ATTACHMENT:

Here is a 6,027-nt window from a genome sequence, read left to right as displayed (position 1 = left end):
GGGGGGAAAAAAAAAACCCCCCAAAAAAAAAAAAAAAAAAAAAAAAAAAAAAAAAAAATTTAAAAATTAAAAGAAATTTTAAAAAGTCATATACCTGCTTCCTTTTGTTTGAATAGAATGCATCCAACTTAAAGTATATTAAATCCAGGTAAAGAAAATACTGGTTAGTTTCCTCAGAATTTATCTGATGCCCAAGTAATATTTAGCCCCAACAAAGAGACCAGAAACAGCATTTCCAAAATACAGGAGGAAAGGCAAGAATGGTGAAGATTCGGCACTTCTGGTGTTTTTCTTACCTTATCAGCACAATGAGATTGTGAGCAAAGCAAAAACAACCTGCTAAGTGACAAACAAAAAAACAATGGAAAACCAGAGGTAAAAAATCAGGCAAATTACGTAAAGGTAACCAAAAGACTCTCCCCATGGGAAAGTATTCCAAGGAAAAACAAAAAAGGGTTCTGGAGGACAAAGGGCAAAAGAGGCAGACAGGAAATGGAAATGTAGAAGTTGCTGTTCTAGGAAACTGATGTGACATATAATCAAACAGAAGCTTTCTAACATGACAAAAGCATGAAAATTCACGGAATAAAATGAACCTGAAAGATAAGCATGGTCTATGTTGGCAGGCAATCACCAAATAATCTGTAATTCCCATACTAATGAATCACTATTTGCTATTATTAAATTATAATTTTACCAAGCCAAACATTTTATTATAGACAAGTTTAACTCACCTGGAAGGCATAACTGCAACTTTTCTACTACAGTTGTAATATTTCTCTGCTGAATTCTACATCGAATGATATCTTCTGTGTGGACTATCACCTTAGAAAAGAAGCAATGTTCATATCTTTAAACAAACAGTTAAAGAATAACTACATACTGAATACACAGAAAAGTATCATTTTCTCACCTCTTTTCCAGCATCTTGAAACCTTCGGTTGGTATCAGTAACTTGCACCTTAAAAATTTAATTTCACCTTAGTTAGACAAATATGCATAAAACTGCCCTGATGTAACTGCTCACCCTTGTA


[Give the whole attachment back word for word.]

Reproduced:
Here is a 6,027-nt window from a genome sequence, read left to right as displayed (position 1 = left end):
GGGGGGAAAAAAAAAACCCCCCAAAAAAAAAAAAAAAAAAAAAAAAAAAAAAAAAAAATTTAAAAATTAAAAGAAATTTTAAAAAGTCATATACCTGCTTCCTTTTGTTTGAATAGAATGCATCCAACTTAAAGTATATTAAATCCAGGTAAAGAAAATACTGGTTAGTTTCCTCAGAATTTATCTGATGCCCAAGTAATATTTAGCCCCAACAAAGAGACCAGAAACAGCATTTCCAAAATACAGGAGGAAAGGCAAGAATGGTGAAGATTCGGCACTTCTGGTGTTTTTCTTACCTTATCAGCACAATGAGATTGTGAGCAAAGCAAAAACAACCTGCTAAGTGACAAACAAAAAAACAATGGAAAACCAGAGGTAAAAAATCAGGCAAATTACGTAAAGGTAACCAAAAGACTCTCCCCATGGGAAAGTATTCCAAGGAAAAACAAAAAAGGGTTCTGGAGGACAAAGGGCAAAAGAGGCAGACAGGAAATGGAAATGTAGAAGTTGCTGTTCTAGGAAACTGATGTGACATATAATCAAACAGAAGCTTTCTAACATGACAAAAGCATGAAAATTCACGGAATAAAATGAACCTGAAAGATAAGCATGGTCTATGTTGGCAGGCAATCACCAAATAATCTGTAATTCCCATACTAATGAATCACTATTTGCTATTATTAAATTATAATTTTACCAAGCCAAACATTTTATTATAGACAAGTTTAACTCACCTGGAAGGCATAACTGCAACTTTTCTACTACAGTTGTAATATTTCTCTGCTGAATTCTACATCGAATGATATCTTCTGTGTGGACTATCACCTTAGAAAAGAAGCAATGTTCATATCTTTAAACAAACAGTTAAAGAATAACTACATACTGAATACACAGAAAAGTATCATTTTCTCACCTCTTTTCCAGCATCTTGAAACCTTCGGTTGGTATCAGTAACTTGCACCTTAAAAATTTAATTTCACCTTAGTTAGACAAATATGCATAAAACTGCCCTGATGTAACTGCTCACCCTTGTA